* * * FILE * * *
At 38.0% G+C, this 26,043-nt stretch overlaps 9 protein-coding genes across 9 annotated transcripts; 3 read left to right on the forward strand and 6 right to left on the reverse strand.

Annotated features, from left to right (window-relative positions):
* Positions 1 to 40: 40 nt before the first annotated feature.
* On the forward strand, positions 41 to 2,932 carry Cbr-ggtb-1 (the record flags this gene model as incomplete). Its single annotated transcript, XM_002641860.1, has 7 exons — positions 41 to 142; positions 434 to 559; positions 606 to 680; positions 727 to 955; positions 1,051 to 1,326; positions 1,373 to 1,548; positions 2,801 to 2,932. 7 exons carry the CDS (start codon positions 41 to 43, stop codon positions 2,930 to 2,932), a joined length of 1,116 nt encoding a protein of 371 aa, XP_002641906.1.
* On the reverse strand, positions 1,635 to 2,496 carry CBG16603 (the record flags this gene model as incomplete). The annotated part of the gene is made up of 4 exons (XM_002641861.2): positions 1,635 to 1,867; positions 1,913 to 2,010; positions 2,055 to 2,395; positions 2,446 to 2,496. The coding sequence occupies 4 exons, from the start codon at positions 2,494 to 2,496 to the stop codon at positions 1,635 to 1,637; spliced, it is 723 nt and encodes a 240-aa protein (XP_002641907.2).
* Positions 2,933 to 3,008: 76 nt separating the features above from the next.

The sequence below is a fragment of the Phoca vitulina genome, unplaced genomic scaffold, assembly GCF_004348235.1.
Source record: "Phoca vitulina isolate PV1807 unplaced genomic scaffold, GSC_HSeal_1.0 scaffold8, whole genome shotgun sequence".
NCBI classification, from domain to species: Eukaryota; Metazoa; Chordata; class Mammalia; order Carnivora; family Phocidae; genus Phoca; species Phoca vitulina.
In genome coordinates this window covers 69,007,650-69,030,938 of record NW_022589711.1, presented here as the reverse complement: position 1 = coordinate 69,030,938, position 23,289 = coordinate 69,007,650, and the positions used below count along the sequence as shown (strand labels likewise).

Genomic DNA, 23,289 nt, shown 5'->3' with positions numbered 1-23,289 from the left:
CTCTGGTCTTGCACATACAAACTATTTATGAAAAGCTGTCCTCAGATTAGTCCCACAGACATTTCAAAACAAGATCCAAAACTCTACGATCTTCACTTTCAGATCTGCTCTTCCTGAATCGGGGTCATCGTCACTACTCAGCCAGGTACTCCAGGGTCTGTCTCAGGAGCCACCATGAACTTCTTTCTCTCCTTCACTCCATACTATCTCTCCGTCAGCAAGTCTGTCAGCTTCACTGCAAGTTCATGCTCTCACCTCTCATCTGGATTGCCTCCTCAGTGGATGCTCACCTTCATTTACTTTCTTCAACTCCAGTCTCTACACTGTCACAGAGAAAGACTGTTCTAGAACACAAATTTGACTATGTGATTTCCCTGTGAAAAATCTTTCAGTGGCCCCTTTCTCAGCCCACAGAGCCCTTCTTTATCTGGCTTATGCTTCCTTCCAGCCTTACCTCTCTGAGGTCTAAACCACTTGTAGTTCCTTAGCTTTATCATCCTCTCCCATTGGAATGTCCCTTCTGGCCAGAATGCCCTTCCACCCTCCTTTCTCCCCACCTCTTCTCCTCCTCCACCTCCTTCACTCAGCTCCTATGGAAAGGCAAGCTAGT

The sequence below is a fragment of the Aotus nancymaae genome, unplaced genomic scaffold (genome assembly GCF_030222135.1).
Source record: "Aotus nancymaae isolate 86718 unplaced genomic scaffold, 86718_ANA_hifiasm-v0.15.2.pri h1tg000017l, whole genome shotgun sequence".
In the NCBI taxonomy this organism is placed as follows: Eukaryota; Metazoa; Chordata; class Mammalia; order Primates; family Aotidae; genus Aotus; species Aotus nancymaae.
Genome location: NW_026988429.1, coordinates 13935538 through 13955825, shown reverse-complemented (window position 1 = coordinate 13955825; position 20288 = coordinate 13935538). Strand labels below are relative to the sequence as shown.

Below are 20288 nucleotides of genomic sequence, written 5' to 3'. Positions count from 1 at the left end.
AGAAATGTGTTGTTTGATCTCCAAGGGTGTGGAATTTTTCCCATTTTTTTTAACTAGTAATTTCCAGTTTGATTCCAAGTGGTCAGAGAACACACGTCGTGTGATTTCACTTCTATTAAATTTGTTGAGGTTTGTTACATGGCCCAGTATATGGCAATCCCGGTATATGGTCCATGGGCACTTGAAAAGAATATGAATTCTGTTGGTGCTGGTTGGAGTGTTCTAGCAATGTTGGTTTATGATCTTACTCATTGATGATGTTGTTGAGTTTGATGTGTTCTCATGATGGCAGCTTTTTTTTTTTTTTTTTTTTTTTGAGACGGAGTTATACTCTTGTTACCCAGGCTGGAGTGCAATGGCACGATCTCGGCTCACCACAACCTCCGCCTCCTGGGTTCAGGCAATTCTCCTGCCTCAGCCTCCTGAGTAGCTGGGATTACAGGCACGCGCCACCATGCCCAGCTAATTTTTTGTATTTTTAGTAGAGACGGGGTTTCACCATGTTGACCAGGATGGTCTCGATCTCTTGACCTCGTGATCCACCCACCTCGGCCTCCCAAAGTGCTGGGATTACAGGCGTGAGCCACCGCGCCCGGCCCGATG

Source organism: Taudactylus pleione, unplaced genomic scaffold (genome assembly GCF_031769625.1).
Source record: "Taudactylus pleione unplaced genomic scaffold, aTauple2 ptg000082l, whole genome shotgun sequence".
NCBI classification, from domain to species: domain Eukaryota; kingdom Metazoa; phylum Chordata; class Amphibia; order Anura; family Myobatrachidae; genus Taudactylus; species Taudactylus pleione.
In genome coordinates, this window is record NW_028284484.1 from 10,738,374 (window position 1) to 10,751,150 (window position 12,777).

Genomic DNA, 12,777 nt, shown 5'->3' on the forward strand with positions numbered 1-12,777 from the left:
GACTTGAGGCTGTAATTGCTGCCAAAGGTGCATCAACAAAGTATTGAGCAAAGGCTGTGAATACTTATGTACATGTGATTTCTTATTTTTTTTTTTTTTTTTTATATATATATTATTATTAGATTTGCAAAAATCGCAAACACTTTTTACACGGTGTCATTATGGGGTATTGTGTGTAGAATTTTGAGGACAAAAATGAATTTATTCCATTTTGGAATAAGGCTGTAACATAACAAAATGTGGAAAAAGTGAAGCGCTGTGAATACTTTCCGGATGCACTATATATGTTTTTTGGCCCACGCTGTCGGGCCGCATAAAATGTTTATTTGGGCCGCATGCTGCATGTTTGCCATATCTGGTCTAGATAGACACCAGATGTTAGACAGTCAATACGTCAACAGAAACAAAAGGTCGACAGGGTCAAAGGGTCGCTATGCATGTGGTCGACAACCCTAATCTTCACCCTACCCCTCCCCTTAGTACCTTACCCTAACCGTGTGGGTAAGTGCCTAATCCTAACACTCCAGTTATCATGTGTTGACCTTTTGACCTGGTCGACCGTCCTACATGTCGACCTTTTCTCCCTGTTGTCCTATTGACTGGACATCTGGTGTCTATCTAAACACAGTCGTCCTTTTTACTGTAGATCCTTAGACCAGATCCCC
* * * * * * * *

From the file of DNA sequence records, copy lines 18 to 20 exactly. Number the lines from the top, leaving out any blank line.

AGAAATGTGTTGTTTGATCTCCAAGGGTGTGGAATTTTTCCCATTTTTTTTAACTAGTAATTTCCAGTTTGATTCCAAGTGGTCAGAGAACACACGTCGTGTGATTTCACTTCTATTAAATTTGTTGAGGTTTGTTACATGGCCCAGTATATGGCAATCCCGGTATATGGTCCATGGGCACTTGAAAAGAATATGAATTCTGTTGGTGCTGGTTGGAGTGTTCTAGCAATGTTGGTTTATGATCTTACTCATTGATGATGTTGTTGAGTTTGATGTGTTCTCATGATGGCAGCTTTTTTTTTTTTTTTTTTTTTTTGAGACGGAGTTATACTCTTGTTACCCAGGCTGGAGTGCAATGGCACGATCTCGGCTCACCACAACCTCCGCCTCCTGGGTTCAGGCAATTCTCCTGCCTCAGCCTCCTGAGTAGCTGGGATTACAGGCACGCGCCACCATGCCCAGCTAATTTTTTGTATTTTTAGTAGAGACGGGGTTTCACCATGTTGACCAGGATGGTCTCGATCTCTTGACCTCGTGATCCACCCACCTCGGCCTCCCAAAGTGCTGGGATTACAGGCGTGAGCCACCGCGCCCGGCCCGATG

Source organism: Taudactylus pleione, unplaced genomic scaffold (genome assembly GCF_031769625.1).
Source record: "Taudactylus pleione unplaced genomic scaffold, aTauple2 ptg000082l, whole genome shotgun sequence".